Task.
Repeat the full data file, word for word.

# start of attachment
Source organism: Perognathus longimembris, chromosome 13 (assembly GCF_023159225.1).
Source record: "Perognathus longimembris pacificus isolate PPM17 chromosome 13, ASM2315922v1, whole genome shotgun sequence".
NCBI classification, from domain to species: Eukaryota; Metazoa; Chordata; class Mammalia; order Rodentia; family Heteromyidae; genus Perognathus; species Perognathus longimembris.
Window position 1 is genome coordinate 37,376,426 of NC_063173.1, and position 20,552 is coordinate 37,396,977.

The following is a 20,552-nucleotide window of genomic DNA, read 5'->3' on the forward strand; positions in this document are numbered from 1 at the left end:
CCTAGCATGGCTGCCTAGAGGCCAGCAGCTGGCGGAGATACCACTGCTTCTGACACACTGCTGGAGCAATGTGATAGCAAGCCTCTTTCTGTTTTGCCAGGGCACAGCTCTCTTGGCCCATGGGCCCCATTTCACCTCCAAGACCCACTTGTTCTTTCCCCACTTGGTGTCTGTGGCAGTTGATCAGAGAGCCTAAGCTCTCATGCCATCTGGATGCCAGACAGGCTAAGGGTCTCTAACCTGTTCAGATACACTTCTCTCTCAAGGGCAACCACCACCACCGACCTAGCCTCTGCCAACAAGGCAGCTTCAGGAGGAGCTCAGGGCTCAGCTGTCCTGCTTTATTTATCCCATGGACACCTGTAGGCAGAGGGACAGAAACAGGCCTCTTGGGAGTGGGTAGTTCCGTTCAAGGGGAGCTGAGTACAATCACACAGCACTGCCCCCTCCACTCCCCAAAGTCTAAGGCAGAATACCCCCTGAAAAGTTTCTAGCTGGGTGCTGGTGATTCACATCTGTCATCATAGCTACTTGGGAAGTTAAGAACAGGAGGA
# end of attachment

Source organism: Perognathus longimembris, chromosome 13 (assembly GCF_023159225.1).
Source record: "Perognathus longimembris pacificus isolate PPM17 chromosome 13, ASM2315922v1, whole genome shotgun sequence".
NCBI classification, from domain to species: Eukaryota; Metazoa; Chordata; class Mammalia; order Rodentia; family Heteromyidae; genus Perognathus; species Perognathus longimembris.
Window position 1 is genome coordinate 37,376,426 of NC_063173.1, and position 20,552 is coordinate 37,396,977.

The following is a 20,552-nucleotide window of genomic DNA, read 5'->3' on the forward strand; positions in this document are numbered from 1 at the left end:
CCTAGCATGGCTGCCTAGAGGCCAGCAGCTGGCGGAGATACCACTGCTTCTGACACACTGCTGGAGCAATGTGATAGCAAGCCTCTTTCTGTTTTGCCAGGGCACAGCTCTCTTGGCCCATGGGCCCCATTTCACCTCCAAGACCCACTTGTTCTTTCCCCACTTGGTGTCTGTGGCAGTTGATCAGAGAGCCTAAGCTCTCATGCCATCTGGATGCCAGACAGGCTAAGGGTCTCTAACCTGTTCAGATACACTTCTCTCTCAAGGGCAACCACCACCACCGACCTAGCCTCTGCCAACAAGGCAGCTTCAGGAGGAGCTCAGGGCTCAGCTGTCCTGCTTTATTTATCCCATGGACACCTGTAGGCAGAGGGACAGAAACAGGCCTCTTGGGAGTGGGTAGTTCCGTTCAAGGGGAGCTGAGTACAATCACACAGCACTGCCCCCTCCACTCCCCAAAGTCTAAGGCAGAATACCCCCTGAAAAGTTTCTAGCTGGGTGCTGGTGATTCACATCTGTCATCATAGCTACTTGGGAAGTTAAGAACAGGAGGA